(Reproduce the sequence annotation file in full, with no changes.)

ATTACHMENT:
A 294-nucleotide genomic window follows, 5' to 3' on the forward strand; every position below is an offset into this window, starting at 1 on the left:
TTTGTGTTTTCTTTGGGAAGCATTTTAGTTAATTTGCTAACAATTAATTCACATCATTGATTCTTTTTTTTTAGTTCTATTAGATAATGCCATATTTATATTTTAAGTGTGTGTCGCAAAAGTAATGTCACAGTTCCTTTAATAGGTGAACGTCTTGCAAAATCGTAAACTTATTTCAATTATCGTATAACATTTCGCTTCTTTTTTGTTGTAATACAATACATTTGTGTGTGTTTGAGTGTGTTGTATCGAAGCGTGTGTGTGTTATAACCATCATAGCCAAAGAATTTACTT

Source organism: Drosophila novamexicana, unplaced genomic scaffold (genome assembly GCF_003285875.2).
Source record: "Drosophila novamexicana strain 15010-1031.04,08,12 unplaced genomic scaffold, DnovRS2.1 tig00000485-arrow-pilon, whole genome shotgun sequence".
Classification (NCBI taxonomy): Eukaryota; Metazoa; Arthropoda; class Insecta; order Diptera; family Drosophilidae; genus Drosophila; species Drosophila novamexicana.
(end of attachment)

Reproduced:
A 294-nucleotide genomic window follows, 5' to 3' on the forward strand; every position below is an offset into this window, starting at 1 on the left:
TTTGTGTTTTCTTTGGGAAGCATTTTAGTTAATTTGCTAACAATTAATTCACATCATTGATTCTTTTTTTTTAGTTCTATTAGATAATGCCATATTTATATTTTAAGTGTGTGTCGCAAAAGTAATGTCACAGTTCCTTTAATAGGTGAACGTCTTGCAAAATCGTAAACTTATTTCAATTATCGTATAACATTTCGCTTCTTTTTTGTTGTAATACAATACATTTGTGTGTGTTTGAGTGTGTTGTATCGAAGCGTGTGTGTGTTATAACCATCATAGCCAAAGAATTTACTT

Source organism: Drosophila novamexicana, unplaced genomic scaffold (genome assembly GCF_003285875.2).
Source record: "Drosophila novamexicana strain 15010-1031.04,08,12 unplaced genomic scaffold, DnovRS2.1 tig00000485-arrow-pilon, whole genome shotgun sequence".
Classification (NCBI taxonomy): Eukaryota; Metazoa; Arthropoda; class Insecta; order Diptera; family Drosophilidae; genus Drosophila; species Drosophila novamexicana.